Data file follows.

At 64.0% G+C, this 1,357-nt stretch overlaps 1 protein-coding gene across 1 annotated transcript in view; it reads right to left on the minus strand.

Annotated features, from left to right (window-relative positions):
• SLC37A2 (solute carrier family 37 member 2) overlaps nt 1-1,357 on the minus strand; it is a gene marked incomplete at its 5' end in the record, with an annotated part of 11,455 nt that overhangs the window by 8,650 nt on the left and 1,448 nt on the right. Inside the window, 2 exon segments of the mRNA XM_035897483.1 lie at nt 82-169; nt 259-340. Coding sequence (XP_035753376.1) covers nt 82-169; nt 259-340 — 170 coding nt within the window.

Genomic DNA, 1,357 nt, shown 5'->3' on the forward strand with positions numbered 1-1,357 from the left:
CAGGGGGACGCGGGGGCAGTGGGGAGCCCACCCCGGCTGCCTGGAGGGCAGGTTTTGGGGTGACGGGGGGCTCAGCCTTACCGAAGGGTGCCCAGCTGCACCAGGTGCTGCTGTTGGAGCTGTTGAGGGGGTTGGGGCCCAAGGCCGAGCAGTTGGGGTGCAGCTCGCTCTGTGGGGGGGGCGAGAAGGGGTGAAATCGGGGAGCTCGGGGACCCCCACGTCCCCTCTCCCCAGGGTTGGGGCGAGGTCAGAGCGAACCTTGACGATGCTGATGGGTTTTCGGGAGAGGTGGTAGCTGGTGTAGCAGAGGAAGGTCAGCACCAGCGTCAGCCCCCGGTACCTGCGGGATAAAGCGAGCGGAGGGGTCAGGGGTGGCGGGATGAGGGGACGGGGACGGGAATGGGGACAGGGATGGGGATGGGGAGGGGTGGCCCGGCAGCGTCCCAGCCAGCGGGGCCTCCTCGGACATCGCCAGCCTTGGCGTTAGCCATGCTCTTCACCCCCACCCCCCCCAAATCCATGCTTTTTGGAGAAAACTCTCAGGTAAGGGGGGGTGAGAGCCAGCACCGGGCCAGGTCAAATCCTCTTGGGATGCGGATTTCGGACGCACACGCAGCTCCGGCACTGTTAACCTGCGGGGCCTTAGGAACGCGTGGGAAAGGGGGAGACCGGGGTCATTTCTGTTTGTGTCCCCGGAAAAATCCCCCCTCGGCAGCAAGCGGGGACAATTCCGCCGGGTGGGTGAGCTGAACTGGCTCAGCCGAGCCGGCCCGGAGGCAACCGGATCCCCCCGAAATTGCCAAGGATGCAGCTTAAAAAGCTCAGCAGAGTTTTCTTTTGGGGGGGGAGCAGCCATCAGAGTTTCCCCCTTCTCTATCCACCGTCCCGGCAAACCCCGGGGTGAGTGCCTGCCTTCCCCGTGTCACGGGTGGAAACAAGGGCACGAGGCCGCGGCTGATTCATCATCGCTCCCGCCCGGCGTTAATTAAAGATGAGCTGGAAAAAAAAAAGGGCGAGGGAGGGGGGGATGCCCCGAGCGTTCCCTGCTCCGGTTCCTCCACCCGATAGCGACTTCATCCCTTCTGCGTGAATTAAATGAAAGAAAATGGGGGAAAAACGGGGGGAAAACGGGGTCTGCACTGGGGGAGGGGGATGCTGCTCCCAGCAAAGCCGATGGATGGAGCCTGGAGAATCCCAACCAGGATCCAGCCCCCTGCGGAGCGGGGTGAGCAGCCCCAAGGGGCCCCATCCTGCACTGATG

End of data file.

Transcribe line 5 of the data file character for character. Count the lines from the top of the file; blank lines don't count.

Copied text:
CAGGGGGACGCGGGGGCAGTGGGGAGCCCACCCCGGCTGCCTGGAGGGCAGGTTTTGGGGTGACGGGGGGCTCAGCCTTACCGAAGGGTGCCCAGCTGCACCAGGTGCTGCTGTTGGAGCTGTTGAGGGGGTTGGGGCCCAAGGCCGAGCAGTTGGGGTGCAGCTCGCTCTGTGGGGGGGGCGAGAAGGGGTGAAATCGGGGAGCTCGGGGACCCCCACGTCCCCTCTCCCCAGGGTTGGGGCGAGGTCAGAGCGAACCTTGACGATGCTGATGGGTTTTCGGGAGAGGTGGTAGCTGGTGTAGCAGAGGAAGGTCAGCACCAGCGTCAGCCCCCGGTACCTGCGGGATAAAGCGAGCGGAGGGGTCAGGGGTGGCGGGATGAGGGGACGGGGACGGGAATGGGGACAGGGATGGGGATGGGGAGGGGTGGCCCGGCAGCGTCCCAGCCAGCGGGGCCTCCTCGGACATCGCCAGCCTTGGCGTTAGCCATGCTCTTCACCCCCACCCCCCCCAAATCCATGCTTTTTGGAGAAAACTCTCAGGTAAGGGGGGGTGAGAGCCAGCACCGGGCCAGGTCAAATCCTCTTGGGATGCGGATTTCGGACGCACACGCAGCTCCGGCACTGTTAACCTGCGGGGCCTTAGGAACGCGTGGGAAAGGGGGAGACCGGGGTCATTTCTGTTTGTGTCCCCGGAAAAATCCCCCCTCGGCAGCAAGCGGGGACAATTCCGCCGGGTGGGTGAGCTGAACTGGCTCAGCCGAGCCGGCCCGGAGGCAACCGGATCCCCCCGAAATTGCCAAGGATGCAGCTTAAAAAGCTCAGCAGAGTTTTCTTTTGGGGGGGGAGCAGCCATCAGAGTTTCCCCCTTCTCTATCCACCGTCCCGGCAAACCCCGGGGTGAGTGCCTGCCTTCCCCGTGTCACGGGTGGAAACAAGGGCACGAGGCCGCGGCTGATTCATCATCGCTCCCGCCCGGCGTTAATTAAAGATGAGCTGGAAAAAAAAAAGGGCGAGGGAGGGGGGGATGCCCCGAGCGTTCCCTGCTCCGGTTCCTCCACCCGATAGCGACTTCATCCCTTCTGCGTGAATTAAATGAAAGAAAATGGGGGAAAAACGGGGGGAAAACGGGGTCTGCACTGGGGGAGGGGGATGCTGCTCCCAGCAAAGCCGATGGATGGAGCCTGGAGAATCCCAACCAGGATCCAGCCCCCTGCGGAGCGGGGTGAGCAGCCCCAAGGGGCCCCATCCTGCACTGATG